Shipping and logistics are full of abbreviations and acronyms, and sometimes, the same one can stand for multiple phrases. In this case, IPI in shipping refers interchangeably to interior point intermodal and inland point intermodal. Regardless of which 'I' word is preferred, the term IPI covers inbound freight moves from a port to a shipper’s door within the country via a domestic or international intermodal container. So it's clear, the reason IPI can refer to either inland or interior is because the two words reference the same type of location. IPI shipments typically move via truck for short distances and intermodal rail for long distances. IPI and transloading are often intertwined, as while in some cases the load moves inland in its original ISO ocean container, it's often transloaded through a third party logistics provider (3PL) into a domestic intermodal container to continue its journey. The split may be about 50/50 in fact.
IPI vs. MLB
IPI and MLB are often - just like inland and interior - used interchangeably in freight and logistics. There is a key difference though. MLB shipments go to another port, while IPI goes to the shipper's door. To expand, MLB stands for mini land bridge (not Major League Baseball). For example, a land bridge (or landbridge) is the land a shipment crosses after arriving from Asia on the west coast of the U.S. to reach an east coast destination. In other words, MLB refers to inbound freight moved via intermodal from one port to another port - or a rail terminal in some cases. Again, the type of movement is the same as IPI, but the difference is, interior point intermodal brings the freight all the way to the shipper, while a mini land bridge (MLB) move only gets it to another terminal.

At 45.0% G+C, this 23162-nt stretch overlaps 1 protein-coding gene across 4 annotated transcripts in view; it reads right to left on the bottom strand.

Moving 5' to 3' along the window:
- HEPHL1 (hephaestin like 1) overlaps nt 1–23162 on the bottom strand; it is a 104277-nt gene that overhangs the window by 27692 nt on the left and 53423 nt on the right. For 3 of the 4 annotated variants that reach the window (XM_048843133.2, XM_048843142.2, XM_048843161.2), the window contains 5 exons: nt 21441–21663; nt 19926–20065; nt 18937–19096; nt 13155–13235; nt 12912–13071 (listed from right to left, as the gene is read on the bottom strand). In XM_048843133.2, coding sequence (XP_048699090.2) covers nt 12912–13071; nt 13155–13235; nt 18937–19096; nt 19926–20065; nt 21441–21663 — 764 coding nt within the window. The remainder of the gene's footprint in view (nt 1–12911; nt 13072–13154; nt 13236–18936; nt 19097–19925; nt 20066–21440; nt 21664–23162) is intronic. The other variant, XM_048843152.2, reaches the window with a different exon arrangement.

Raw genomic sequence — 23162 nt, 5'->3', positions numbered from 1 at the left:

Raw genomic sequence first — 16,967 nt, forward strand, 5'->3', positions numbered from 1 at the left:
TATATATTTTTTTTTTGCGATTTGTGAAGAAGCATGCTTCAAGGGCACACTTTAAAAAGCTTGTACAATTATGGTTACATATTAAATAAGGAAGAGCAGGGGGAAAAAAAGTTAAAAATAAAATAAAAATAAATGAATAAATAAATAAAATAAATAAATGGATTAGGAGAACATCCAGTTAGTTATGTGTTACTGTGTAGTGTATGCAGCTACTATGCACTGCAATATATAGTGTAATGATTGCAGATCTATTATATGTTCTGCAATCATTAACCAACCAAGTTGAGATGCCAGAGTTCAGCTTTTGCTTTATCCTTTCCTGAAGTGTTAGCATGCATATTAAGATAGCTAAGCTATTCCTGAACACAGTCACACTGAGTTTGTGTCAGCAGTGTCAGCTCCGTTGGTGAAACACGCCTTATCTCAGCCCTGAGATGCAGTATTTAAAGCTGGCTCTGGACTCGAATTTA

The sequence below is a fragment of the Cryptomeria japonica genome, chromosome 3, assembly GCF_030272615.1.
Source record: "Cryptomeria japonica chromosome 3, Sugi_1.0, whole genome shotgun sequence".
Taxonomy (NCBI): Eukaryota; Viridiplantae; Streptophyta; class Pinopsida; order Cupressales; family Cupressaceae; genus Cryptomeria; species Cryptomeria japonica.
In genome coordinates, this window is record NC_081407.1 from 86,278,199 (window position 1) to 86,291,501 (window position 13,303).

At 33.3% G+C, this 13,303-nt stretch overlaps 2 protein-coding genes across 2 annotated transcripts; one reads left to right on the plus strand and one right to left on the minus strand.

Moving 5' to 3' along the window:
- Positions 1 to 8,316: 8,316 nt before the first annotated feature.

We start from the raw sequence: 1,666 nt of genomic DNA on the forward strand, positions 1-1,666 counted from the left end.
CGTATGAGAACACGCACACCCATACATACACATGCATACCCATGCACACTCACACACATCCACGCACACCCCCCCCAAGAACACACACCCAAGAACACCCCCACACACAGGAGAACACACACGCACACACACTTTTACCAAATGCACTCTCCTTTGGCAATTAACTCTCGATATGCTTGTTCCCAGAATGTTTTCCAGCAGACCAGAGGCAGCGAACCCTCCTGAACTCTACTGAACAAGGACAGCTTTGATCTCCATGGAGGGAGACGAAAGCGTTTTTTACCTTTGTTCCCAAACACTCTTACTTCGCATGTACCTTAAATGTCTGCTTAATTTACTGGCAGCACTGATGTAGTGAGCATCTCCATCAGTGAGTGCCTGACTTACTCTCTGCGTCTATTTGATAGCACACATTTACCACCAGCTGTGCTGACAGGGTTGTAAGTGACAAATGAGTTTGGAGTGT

What Is Reverse IPI?
Reverse IPI or RIPI is generally the same concept as interior point intermodal, except that it involves the freight in essence backtracking over land. In other words, IPI typically refers to shipments that arrive at a west coast port continuing across land to their final destination. But in a reverse IPI scenario, the freight would arrive from Asia to an east coast port - via the Panama Canal for instance - then move intermodally back west to a final destination. The distinction means the shipment is technically traveling in reverse.
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